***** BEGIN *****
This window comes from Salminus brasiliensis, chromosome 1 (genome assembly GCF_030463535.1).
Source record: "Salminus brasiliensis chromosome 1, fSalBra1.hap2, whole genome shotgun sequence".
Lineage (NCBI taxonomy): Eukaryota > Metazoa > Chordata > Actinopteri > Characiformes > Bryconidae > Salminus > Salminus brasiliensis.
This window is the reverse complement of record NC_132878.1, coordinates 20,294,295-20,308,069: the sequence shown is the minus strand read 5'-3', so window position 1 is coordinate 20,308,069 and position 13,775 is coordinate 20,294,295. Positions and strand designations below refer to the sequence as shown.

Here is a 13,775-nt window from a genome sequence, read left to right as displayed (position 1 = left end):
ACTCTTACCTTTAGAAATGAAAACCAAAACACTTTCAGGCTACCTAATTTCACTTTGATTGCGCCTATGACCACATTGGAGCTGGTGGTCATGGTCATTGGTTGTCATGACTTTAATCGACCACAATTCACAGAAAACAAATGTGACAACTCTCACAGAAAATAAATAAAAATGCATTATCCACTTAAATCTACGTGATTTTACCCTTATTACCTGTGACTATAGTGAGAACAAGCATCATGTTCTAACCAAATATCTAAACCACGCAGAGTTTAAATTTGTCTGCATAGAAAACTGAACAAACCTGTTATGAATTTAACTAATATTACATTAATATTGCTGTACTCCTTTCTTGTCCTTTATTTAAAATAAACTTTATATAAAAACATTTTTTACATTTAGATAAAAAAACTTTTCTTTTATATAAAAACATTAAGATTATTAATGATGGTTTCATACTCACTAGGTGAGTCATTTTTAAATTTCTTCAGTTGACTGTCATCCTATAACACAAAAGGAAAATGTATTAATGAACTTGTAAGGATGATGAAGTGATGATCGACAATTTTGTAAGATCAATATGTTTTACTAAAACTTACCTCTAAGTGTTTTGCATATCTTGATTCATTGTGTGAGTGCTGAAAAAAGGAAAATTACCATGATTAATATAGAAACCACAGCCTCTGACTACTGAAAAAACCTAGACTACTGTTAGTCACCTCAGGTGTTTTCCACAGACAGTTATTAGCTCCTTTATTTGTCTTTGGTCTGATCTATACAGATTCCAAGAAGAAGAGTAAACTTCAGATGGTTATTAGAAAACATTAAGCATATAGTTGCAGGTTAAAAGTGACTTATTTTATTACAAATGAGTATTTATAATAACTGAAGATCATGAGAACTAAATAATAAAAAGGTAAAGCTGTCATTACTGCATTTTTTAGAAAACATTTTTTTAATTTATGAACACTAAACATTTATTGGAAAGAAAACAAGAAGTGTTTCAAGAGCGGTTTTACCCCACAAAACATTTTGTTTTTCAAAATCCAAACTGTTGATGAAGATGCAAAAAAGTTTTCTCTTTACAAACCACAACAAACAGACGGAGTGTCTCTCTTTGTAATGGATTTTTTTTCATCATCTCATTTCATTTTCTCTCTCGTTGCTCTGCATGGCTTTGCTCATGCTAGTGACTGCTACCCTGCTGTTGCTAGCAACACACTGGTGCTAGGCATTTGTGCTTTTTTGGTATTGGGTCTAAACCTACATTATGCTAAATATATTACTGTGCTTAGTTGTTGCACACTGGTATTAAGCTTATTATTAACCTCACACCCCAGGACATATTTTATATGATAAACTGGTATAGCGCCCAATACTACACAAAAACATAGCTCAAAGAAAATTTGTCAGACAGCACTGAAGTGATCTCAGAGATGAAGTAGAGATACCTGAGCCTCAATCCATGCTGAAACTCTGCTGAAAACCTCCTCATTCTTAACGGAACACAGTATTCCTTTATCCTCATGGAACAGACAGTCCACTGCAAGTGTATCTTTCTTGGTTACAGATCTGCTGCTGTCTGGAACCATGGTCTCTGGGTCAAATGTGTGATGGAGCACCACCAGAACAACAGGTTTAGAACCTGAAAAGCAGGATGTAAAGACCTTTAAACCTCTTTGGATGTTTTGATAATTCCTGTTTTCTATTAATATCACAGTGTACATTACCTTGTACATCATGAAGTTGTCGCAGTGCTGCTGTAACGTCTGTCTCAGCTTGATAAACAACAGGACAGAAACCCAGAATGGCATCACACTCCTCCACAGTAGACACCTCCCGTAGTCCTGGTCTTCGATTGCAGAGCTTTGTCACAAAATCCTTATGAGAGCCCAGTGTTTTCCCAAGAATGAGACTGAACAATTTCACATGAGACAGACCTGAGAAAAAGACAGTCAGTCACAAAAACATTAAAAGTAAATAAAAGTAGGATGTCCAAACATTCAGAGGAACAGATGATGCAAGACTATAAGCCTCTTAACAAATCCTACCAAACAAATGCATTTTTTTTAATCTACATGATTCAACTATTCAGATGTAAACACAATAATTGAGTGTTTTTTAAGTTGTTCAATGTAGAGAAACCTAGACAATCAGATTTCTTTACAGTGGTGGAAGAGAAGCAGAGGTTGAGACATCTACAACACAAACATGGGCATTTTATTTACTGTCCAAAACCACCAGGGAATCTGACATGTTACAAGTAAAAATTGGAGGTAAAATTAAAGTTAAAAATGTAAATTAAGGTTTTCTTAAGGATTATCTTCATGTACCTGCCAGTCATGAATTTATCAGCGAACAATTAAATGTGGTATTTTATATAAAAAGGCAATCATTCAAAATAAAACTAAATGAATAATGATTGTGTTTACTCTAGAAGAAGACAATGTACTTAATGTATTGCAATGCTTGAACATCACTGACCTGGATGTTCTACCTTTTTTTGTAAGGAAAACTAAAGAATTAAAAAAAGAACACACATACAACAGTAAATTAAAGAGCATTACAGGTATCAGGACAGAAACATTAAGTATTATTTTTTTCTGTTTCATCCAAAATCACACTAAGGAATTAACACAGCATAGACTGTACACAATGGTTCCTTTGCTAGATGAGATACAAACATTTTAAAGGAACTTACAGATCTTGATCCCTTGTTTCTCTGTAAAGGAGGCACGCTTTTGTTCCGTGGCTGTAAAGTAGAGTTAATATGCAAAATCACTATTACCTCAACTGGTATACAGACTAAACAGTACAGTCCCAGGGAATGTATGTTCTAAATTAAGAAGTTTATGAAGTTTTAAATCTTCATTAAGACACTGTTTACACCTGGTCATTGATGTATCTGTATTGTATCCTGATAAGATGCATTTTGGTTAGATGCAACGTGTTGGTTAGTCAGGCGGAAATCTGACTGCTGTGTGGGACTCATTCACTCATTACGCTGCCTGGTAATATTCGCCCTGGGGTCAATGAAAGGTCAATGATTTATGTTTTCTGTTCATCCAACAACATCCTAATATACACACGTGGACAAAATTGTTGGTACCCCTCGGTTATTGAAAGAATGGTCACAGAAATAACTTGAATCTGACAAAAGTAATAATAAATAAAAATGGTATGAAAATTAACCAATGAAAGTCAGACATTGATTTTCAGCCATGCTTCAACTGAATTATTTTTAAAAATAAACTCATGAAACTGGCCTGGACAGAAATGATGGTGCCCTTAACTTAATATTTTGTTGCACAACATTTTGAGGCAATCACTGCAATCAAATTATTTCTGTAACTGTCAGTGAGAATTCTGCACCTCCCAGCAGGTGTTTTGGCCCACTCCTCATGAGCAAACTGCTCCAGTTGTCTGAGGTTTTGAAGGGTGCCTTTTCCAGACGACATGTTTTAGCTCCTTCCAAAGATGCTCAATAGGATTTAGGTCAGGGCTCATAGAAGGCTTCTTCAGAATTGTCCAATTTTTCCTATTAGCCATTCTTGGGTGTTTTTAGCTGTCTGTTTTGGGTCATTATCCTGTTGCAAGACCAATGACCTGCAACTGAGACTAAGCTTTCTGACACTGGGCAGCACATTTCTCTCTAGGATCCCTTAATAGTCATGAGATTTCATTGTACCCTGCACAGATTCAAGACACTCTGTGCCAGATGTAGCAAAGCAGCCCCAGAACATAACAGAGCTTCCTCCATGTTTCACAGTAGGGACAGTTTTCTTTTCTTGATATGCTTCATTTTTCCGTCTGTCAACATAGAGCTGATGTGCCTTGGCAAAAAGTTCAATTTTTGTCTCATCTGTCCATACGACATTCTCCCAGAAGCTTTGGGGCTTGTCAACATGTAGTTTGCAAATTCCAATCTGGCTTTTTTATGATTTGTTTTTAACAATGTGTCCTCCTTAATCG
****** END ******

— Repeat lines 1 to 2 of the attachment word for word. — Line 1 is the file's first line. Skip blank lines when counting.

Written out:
This window comes from Salminus brasiliensis, chromosome 1 (genome assembly GCF_030463535.1).
Source record: "Salminus brasiliensis chromosome 1, fSalBra1.hap2, whole genome shotgun sequence".